21st-century Devonport

Admiralty House, Mount Wise

During the millennium decade, Devonport received government New Deal for Communities funding of £48.7 million; this enabled an extensive Regeneration programme to be carried out. Since 2009, the investments have begun to transform Devonport – physically, socially, demographically. Where once the area was run-down, depressed, and classified as 'deprived' in many categories, the 21st-century Devonport is beginning to achieve the city’s vision of … "The recreation of Devonport as a distinct place in modern Plymouth; a vibrant self sustaining community; a place of real quality, variety and interest, the pride of residents, attractive to visitors and a model of 21st Century living, working and playing."

The Admiralty's release of several land plots in Devonport has assisted the Regeneration project. One ex-MoD area, where new homes will be available from 2011, is the Admiralty House site at Mount Wise. Although there are pockets of regeneration work remaining to be completed, the waterfront district of Devonport is becoming one of the desired residential areas of the city of Plymouth.[12]

In 2011, the Devonport Heritage Trail was introduced, complete with over 70 waymarkers outlining the route.[13]

Facilities and planning situation

Devonport has its own shopping street, a railway station, a swimming pool, and a park and a sports ground, The Brickfields. Since 2003, it has been the home of Plymouth Albion, the city's Rugby Union club located near Plymouth City College.

UTC Plymouth is a university technical college (UTC) which opened in September 2013 near Devonport Park. The UTC is situated on the former site of Parkside Community College,[14] which closed in August 2008 due to falling enrolment.[15] The Torpoint Ferry service across the Hamoaze (River Tamar) operates from Devonport to Cornwall.

Devonport Naval base/Dockyard has, over the years, been known as "Guz" by naval ratings. There are various explanations for the nickname: the Royal Naval Museum says it is short for Guzzle and refers to Devon cream teas.[16] Another claimed derivation is from Plymouth's wartime radio callsign which was GUZZ.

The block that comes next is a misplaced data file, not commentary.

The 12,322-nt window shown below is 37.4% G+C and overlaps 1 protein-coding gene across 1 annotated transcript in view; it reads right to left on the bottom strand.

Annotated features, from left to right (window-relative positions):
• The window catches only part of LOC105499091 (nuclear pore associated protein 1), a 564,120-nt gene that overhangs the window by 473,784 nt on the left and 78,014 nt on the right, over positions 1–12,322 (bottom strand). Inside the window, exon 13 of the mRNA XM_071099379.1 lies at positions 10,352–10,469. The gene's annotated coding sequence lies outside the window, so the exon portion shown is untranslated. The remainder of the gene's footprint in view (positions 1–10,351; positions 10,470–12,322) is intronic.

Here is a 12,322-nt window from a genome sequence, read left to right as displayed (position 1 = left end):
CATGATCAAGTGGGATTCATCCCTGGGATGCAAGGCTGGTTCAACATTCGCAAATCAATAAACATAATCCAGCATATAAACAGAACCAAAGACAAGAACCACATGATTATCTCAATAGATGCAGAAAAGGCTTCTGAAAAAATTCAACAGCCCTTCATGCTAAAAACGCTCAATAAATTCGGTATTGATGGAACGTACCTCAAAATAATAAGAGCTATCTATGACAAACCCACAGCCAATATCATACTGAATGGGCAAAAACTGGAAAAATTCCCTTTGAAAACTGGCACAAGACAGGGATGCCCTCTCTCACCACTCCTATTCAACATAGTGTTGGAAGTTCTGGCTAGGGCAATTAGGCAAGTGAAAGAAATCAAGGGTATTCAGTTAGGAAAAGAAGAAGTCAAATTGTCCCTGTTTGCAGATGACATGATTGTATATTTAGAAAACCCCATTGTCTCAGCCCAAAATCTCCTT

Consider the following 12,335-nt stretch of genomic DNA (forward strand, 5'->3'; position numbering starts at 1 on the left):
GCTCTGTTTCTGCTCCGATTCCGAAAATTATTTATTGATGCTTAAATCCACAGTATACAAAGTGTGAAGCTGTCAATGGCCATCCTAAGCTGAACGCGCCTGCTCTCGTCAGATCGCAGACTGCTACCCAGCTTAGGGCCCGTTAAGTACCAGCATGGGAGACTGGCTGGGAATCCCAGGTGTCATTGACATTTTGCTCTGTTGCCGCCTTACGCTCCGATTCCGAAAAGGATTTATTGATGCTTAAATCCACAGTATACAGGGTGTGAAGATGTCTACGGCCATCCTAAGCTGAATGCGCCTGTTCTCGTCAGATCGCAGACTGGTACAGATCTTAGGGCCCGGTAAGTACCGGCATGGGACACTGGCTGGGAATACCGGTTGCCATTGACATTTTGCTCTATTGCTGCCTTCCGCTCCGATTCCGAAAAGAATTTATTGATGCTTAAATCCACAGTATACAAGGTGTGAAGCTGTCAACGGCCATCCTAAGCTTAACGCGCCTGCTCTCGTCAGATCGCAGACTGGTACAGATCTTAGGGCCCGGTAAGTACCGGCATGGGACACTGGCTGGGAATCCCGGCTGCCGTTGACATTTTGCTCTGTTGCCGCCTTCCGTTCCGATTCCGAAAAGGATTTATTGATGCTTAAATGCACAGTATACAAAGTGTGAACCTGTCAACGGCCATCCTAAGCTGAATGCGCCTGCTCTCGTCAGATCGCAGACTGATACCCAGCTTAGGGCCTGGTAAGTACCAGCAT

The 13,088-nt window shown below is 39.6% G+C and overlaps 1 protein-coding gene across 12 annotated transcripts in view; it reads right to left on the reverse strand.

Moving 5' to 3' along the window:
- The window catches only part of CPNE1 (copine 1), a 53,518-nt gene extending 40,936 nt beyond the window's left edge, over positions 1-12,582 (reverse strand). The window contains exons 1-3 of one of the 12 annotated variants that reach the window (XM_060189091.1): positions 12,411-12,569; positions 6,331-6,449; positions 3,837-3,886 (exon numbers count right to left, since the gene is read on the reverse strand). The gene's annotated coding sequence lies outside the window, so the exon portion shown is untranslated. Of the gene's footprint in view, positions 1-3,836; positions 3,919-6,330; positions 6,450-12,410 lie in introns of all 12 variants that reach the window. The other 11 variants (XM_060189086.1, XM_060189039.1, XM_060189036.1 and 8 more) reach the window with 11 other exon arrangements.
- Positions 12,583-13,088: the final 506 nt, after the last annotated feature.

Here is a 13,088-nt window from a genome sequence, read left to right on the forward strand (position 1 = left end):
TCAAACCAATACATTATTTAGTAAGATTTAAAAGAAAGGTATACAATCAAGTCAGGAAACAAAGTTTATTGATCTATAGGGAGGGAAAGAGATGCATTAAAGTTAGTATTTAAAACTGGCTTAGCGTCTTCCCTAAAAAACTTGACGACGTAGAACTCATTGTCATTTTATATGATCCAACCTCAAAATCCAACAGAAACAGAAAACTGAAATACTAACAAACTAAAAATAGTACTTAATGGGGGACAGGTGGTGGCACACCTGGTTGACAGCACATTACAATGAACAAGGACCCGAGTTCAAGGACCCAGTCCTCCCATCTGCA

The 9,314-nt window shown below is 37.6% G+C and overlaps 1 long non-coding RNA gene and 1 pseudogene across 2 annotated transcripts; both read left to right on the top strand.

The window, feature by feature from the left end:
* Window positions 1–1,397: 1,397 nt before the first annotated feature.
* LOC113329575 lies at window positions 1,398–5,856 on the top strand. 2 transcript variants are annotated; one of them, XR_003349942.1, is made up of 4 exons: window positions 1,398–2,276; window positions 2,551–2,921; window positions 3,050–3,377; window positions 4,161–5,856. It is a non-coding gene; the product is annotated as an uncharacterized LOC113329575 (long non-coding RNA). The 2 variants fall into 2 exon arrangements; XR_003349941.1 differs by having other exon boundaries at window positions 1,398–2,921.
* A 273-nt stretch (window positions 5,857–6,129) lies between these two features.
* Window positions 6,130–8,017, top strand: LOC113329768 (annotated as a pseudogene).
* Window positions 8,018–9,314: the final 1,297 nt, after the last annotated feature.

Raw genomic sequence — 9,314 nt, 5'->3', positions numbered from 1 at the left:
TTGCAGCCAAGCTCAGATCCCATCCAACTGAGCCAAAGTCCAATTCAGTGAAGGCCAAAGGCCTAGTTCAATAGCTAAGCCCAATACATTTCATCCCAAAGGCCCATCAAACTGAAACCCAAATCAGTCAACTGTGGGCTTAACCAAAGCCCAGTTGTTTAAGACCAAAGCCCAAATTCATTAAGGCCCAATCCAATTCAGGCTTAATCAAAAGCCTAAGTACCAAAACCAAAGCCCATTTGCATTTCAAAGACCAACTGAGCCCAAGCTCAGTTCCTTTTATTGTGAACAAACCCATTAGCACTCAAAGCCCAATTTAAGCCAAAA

Engraving circa 1825 of John Foulston's Town Hall, Column and Egyptian Revival Library
Devonport's town hall and column in 2008

Notable people

  • N. T. Carrington (1777–1830), schoolmaster and poet.[17]
  • Charles Mathews, theatre manager and comic actor, lived here for several months before his death in 1835.
  • Leslie Hore-Belisha, 1st Baron Hore-Belisha (1893–1957) was born in Devonport. In the 1945 general election he stood for the seat as a National Independent candidate, but was defeated by Michael Foot. In 1954 he was elevated to the peerage as Baron Hore-Belisha, of Devonport in the County of Devon.
  • Ralph Alger Bagnold (1896–1990) was born here. He was a pioneer of desert exploration, and was the founder and first commander of the British Army's Long Range Desert Group. He also made significant contributions to the scientific understanding of desert structures.
  • Guy Burgess (1911–1963), one of the Cambridge Five spy ring that betrayed Western secrets to the Soviets before and during the Cold War, was born here.

Charles Darwin spent two months in Devonport from October 1831 waiting for the weather to improve so that HMS Beagle could begin its journey to South America. The ship finally left on 27 December and Darwin later wrote that those two months were "The most miserable which I ever spent".[18]


  1. ^ a b Bridget Cherry & Nikolaus Pevsner (1989). The Buildings of England – Devon. Harmondsworth: Penguin. pp. 674–675.  
  2. ^ "Ward population 2011". Retrieved 15 February 2015. 
  3. ^ Gill (1993), pp. 168–169.
  4. ^ Gill (1993), p. 173.
  5. ^ Gill (1993), p. 201 gives the figures as: Plymouth – 16,378; Stonehouse – 3,807; Dock – 23,787
  6. ^ Gill (1993), p. 203.
  7. ^ Douet, James (1998). British Barracks 1600-1914. Swindon: English Heritage. 
  8. ^ "Scheduled Ancient Monument listing". 
  9. ^ "Listing text". 
  10. ^ "Grade II listing description". 
  11. ^ "Mount Wise, Plymouth Heritage Statement" (PDF). 
  12. ^ "Devonport Online". 
  13. ^ "Devonport Heritage Trail". Retrieved 29 April 2011. 
  14. ^
  15. ^ A joint statement by Plymouth City Council and Parkside Community College
  16. ^ "Pompey, Chats and Guz: the Origins of Naval Town Nicknames". Royal Naval Museum. Retrieved 14 January 2011. 
  17. ^ "N. T. Carrington's poems". Copac. Retrieved 13 December 2009. 
  18. ^ "Darwin in Plymouth". Plymouth City Council. Retrieved 29 August 2012. 


  • Gill, Crispin (1993). Plymouth. A New History. Devon Books.